As far as advertising goes, the British insurance industry has a surprisingly whimsical bent. After all, what’s more banal and everyday than buying insurance?
The chief culprits in this surreal invasion are obviously Gocompare, whose jingle-happy opera singer Gio Compario irritated viewers across the land several years running.
Having mined both music trends and meta comedy, the brand has since moved onto a less grating but equally absurd premise. Meanwhile, Comparethemarket took a mispronunciation and spun it into an expanded universe to rival any Marvel franchise.
Competitors Moneysupermarket are keen not to be outdone on this score, and have upped their quirk appropriately. The brand’s latest campaign shows their hypothetical customers (usually slightly dorky men) driven to exuberant states of ‘epicness’ by big savings.
One finds bespectacled ‘Phil’ low-riding through Los Angeles sans vehicle, narrated by none other than Snoop Dogg. Another goes the exact opposite direction by having ‘Graham’ riding an elephant home from work. Between them, these two ads have accrued 10,000 shares altogether.
Compared to this, its latest ‘#EpicStrut’ has reached over 18,000 shares in the five days since it was released. So what’s so epic this time around?
Set to The Pussycat Dolls’ mid-2000s seminal hit ‘Don’t Cha’, the spot finds ‘Dave’ expressing his customer satisfaction in the sassiest way possible. Wearing a natty combo of suit, tie and denim hot pants, Dave’s strutting is so enthusiastic that it looks like he’s auditioning for the chorus line on the Beyoncé tour.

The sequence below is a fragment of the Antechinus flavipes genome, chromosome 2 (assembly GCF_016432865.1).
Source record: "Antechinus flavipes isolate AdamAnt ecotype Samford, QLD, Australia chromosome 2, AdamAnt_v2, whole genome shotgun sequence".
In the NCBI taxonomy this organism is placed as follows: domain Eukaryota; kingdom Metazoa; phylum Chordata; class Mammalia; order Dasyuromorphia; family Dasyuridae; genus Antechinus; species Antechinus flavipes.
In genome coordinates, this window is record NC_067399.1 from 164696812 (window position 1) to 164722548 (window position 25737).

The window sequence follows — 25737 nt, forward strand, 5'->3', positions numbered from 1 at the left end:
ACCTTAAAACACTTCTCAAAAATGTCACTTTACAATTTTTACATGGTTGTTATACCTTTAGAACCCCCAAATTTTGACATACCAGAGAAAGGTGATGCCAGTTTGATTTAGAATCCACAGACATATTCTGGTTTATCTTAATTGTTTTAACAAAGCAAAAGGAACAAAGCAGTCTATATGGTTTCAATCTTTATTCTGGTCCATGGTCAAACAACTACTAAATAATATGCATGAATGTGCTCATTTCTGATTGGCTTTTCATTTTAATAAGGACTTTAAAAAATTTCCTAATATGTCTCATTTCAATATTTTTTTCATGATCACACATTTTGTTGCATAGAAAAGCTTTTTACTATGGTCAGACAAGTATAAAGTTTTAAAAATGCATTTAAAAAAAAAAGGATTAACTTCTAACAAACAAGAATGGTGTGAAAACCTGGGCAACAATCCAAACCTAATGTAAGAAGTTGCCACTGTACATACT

This is even before mentioning the prodigious heels he’s wearing, which really cap off the outfit. All in all, his lower half lends a nice uncanniness to the whole spot. In keeping with industry tradition, it’s funny, weird and has absolutely nothing to do with insurance.
Funny ads may be the bread and butter of British insurance companies, but adverts which focus too much on humour tend to underperform across national borders. Call it cultural difference or subjective taste, but research by Unruly demonstrates that spots which focus on universal triggers like warmth or happiness tend to outperform even the best punchline on the international stage.
Does this mean Moneysupermarket and Gocompare are barking up the wrong tree, by channelling Monty Python instead of more classically heartwarming fare?
In fact, while the domestic scope of these campaigns naturally limits their viral reach, ‘#EpicStrut’ arguably benefits from its broad, exclusively visual sense of humour. It’s more ‘Mr Bean’ than ‘The Office’ and its success can be partly attributed to that.
Sure, it looks like - and is even called - a TV ad, but there’s no reason why this ad cannot perform well online over the next few weeks. Not only is it amusing, it's also capable of leaving you open-mouthed in complete confusion over what you are actually witnessing.
We’ll have to wait and see whether the brand can continue its recent surge in share rates (or whether their rivals will respond by getting even sillier). For the moment, Moneysupermarket is showing it can strut it with the best of them.